There are not many studies addressing a standard approach for this type of complication. Some cases describe open surgical extraction.[5] Other cases were seen where the decision was to leave the fragment where it was found, especially if the patient was asymptomatic. Another treatment approach is the endovascular extraction which was used in the present case. One study showed successful endovascular retrieval in 19 of 24 patients, leaving the rest to open extraction and conservative management.[6]


   Conclusion Top


From an anesthesiology standpoint, it is very important to be prepared for the possible complications of endovascular retrieval. In our case, the patient underwent general anesthesia with appropriate venous access and monitoring to facilitate appropriate resuscitation in case of a surgical complication.

Declaration of patient consent

The authors certify that they have obtained all appropriate patient consent forms. In the form the patient(s) has/have given his/her/their consent for his/her/their images and other clinical information to be reported in the journal. The patients understand that their names and initials will not be published and due efforts will be made to conceal their identity, but anonymity cannot be guaranteed.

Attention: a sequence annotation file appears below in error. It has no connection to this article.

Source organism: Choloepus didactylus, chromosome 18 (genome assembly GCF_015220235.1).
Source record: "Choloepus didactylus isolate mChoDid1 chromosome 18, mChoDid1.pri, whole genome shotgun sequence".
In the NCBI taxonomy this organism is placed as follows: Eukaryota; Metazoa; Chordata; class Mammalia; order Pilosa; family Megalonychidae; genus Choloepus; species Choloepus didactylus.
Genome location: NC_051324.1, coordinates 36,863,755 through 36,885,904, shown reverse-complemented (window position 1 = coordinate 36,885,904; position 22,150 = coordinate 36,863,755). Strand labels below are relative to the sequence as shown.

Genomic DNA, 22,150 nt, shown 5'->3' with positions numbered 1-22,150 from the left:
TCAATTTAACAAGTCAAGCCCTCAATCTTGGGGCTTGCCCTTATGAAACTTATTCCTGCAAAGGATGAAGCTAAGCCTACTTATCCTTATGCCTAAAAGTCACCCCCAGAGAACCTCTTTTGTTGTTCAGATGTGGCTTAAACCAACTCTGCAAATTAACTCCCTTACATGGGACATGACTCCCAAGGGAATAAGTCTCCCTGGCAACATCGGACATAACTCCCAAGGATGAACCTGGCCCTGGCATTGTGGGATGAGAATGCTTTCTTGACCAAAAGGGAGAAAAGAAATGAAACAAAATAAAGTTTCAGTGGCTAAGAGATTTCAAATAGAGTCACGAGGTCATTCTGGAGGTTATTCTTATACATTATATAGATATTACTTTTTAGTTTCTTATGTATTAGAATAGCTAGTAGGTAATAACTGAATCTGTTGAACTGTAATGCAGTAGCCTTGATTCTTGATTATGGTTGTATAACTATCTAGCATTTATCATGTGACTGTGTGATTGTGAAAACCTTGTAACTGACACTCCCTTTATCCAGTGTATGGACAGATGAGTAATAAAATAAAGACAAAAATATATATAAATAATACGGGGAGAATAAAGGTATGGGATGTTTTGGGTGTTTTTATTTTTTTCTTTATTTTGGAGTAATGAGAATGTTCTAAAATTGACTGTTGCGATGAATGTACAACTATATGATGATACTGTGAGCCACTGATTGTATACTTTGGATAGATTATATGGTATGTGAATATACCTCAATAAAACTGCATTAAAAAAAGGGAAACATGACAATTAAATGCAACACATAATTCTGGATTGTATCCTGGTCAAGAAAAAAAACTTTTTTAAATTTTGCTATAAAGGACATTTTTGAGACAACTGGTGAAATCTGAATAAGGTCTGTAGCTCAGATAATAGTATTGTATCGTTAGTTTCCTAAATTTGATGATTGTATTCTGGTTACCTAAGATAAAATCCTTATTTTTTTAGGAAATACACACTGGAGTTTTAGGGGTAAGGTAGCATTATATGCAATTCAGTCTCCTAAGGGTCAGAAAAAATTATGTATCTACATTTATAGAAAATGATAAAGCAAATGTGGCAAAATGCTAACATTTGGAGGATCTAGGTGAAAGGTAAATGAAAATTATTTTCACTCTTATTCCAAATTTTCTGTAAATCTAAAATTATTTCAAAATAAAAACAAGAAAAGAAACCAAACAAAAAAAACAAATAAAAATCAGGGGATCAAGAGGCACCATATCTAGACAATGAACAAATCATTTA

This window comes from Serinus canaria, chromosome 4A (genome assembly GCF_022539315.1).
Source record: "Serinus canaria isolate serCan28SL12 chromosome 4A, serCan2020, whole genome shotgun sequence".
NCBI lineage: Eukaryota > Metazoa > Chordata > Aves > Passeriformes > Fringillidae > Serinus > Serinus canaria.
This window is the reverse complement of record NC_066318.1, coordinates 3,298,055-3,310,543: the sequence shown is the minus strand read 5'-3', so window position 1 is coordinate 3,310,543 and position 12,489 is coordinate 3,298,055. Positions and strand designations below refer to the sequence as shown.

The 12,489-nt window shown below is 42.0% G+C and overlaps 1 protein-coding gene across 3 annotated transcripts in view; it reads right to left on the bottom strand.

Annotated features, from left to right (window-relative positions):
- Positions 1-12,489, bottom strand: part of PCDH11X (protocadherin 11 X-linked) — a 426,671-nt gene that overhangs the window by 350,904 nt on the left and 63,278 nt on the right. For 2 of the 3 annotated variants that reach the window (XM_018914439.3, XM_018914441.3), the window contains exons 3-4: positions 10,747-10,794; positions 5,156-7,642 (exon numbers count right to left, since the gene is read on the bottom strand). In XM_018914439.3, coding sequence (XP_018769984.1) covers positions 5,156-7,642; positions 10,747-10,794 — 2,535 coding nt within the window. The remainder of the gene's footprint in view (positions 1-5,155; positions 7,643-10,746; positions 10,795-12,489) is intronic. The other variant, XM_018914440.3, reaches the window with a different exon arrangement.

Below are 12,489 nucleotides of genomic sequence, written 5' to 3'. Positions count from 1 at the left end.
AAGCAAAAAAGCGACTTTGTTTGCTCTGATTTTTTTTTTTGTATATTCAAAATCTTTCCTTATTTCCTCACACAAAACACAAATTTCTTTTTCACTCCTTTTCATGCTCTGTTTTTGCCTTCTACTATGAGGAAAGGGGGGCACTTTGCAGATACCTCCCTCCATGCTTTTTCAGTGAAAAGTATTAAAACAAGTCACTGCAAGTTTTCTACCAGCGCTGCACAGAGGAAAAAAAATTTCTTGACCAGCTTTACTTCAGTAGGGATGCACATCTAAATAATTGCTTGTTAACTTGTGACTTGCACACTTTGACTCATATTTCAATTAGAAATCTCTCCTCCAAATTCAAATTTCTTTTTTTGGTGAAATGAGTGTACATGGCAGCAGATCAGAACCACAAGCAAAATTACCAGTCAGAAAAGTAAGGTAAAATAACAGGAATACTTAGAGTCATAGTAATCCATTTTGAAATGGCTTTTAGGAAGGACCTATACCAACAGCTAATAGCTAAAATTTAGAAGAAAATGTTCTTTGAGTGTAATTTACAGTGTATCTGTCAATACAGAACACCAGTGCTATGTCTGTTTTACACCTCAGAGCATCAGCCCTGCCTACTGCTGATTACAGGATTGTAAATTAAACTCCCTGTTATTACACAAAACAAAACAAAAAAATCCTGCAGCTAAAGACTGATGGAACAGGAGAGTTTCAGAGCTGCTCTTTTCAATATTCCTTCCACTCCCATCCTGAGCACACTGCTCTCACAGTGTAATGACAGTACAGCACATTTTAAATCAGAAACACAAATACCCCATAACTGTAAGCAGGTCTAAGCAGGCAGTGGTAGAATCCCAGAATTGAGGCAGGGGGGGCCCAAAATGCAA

Acknowledgements

We would like to thank Dr. Howard Wittels, our program chief, and Dr. Gerald Rosen, our program director, for their constant support. We would also like to thank from our pathology department, Dr. Robert Poppiti and Dr. Pukhraz Basra for the images of the IVC filter and strut.

Financial support and sponsorship

Nil.

Conflicts of interest

There are no conflicts of interest.



 
   References Top

1.
Grewal S, Chamarthy MR, Kalva SP. Complications of inferior vena cava filters. Cardiovasc Diagn Ther 2016;6:632-41.  Back to cited text no. 1
    
2.
Poudel DR, Pathak R, Karmacharya P, Ghimire S, Khanal R, Badal M. Stuck in the heart: Embolized strut fracture of IVC filter. Vasc Endovascular Surg 2015;49:93-4.  Back to cited text no. 2
    
3.
Thakur K, Dhawan N, Winchester C, Singh A, Bodukam V, Bahl J, et al. Wire in the heart: Fracture and fragment embolization of retrievable inferior vena cava filter into the right ventricle. Case Rep Cardiol 2015;2015:938184.  Back to cited text no. 3
    
4.
Hudali T, Zayed A, Karnath B. A fractured inferior vena cava filter strut migrating to the left pulmonary artery. Respir Med Case Rep 2015;16:3-6.  Back to cited text no. 4
    
5.
Shennib H, Bowles B, Hickle K. Migration of a fractured inferior vena cava filter strut to the right ventricle of the heart: A case report. J Cardiothorac Surg 2014;9:183.  Back to cited text no. 5
    
6.
Carroll MI, Ahanchi SS, Kim JH, Panneton JM. Endovascular foreign body retrieval. J Vasc Surg 2013;57:459-63.  Back to cited text no. 6
    

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Correspondence Address:
Salomon Poliwoda
Department of Anesthesiology, Mount Sinai Medical Center, 4300 Alton Road, Miami Beach, FL 33140
USA
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Source of Support: None, Conflict of Interest: None


DOI: 10.4103/aca.ACA_159_18

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    Figures

  [Figure 1], [Figure 2]